The second prototype of the Russian-built MC-21-300 aircraft made its first flight on Saturday, roughly one year after the first prototype first flew. The aircraft (currently registered as 73053) took off from Irkut Corp’s airfield in eastern Siberia.
The one hour, seven minute flight included tests of the plane’s stability and controllability under a variety of wing configurations and with the landing gear either retracted or extended. Several on-board features were also tested.
The aircraft reached a maximum altitude of 3000 meters (9842.5 feet) and a speed of 400 km/h.
“The flight of the second aircraft is a significant milestone that will ensure the timely progression of flight certification tests,” said Denis Manturov, the acting Minister of the Russian Federation’s Industry of Trade.
Though this is the second MC-21-300 to fly, it is the third to be involved in testing. In addition to the two aircraft involved with flight testing, on plane is completing static tests at Russia’s Aerohydrodynamic Institute (TsAGI).
“Three more prototypes are currently in production at the Irkutsk Aviation Plant. In parallel with the flight and static tests, active preparations are now being held for the deployment of serial production of the new airliner,” Manturov said.
The first MC-21-300 is continuing flight testing at Gromov Flight Research Institute’s airfield in Zhukovsky, which is near Moscow. The plane has been undergoing tests for controllability and stability, normal takeoff and landing characteristics, the operation of power sources, and recovery from deep bank situations.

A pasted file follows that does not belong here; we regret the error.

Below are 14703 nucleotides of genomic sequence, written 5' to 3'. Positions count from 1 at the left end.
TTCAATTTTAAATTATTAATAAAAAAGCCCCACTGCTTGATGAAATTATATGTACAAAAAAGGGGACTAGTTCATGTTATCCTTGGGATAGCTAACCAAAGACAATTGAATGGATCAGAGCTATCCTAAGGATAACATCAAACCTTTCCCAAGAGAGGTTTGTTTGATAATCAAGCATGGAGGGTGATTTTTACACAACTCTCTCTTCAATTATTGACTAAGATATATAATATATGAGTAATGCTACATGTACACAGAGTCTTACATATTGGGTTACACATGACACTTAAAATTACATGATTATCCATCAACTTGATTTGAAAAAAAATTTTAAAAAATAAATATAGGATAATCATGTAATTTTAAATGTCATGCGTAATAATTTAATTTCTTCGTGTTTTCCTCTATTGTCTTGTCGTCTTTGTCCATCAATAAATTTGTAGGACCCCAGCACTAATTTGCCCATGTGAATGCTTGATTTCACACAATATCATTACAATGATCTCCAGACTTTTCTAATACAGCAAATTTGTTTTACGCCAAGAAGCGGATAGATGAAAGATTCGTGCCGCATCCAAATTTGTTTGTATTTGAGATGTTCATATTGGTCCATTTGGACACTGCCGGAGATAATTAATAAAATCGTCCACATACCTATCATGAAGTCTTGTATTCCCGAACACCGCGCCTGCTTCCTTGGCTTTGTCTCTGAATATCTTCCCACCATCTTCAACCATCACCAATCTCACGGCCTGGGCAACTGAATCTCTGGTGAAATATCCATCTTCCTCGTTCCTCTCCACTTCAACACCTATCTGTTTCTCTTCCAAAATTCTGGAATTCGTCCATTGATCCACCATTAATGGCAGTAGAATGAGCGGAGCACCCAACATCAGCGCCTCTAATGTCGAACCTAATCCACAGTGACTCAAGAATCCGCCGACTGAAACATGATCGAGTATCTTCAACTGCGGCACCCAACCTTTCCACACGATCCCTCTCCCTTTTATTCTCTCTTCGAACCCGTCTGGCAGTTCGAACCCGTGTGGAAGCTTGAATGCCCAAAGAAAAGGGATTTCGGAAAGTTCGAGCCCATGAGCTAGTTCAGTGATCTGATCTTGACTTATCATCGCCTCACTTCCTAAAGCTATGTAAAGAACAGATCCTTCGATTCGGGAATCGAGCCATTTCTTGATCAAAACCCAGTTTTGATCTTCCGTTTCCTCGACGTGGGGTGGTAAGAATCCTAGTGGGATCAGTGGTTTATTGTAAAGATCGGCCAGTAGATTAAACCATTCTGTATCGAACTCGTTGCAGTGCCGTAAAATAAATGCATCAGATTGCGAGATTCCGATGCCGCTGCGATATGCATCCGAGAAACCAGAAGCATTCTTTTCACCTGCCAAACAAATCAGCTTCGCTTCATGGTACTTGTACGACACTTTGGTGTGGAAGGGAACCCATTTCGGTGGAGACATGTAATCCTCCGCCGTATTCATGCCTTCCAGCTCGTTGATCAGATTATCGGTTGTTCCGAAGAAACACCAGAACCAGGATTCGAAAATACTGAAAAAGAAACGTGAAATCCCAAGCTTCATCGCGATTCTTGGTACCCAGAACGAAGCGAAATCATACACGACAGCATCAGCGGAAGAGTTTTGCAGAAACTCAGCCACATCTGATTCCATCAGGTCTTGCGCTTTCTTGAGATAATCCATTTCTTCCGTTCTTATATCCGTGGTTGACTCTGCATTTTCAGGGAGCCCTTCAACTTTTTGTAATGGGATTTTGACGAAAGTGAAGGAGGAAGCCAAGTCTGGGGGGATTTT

Strength tests are being carried out at TsAGI. Composite wing box tests have confirmed strength for flights operated on the limit of the type.
“In recent years, the Russian aviation industry has undergone a profound modernisation. The most modern scalable assembly line for the newest civil airliners was commissioned at the Irkutsk Aviation Plant,” said UAC and Irkut president Yuri Slyusar. “Within the UAC, fundamentally new competencies have been developed in the field of production of structures from polymer composite materials. Their widespread use is one of the main advantages of the aircraft. The new high-tech production will ensure the development of the MC-21 program and other perspective aviation projects.”
There are currently 175 firm orders for the MC-21-300, which are mostly from Russian leasing companies. Aeroflot, who has 50 orders for the type through Avía Capital services is expected to be the largest operator of the type. Deliveries to the airline will start in 2020.
The MC-21-300 will be able to carry between 163 and 211 passengers up to 6000km. It is powered by Pratt & Whitney PW1400G-JM engines, with PD-14s as an alternative.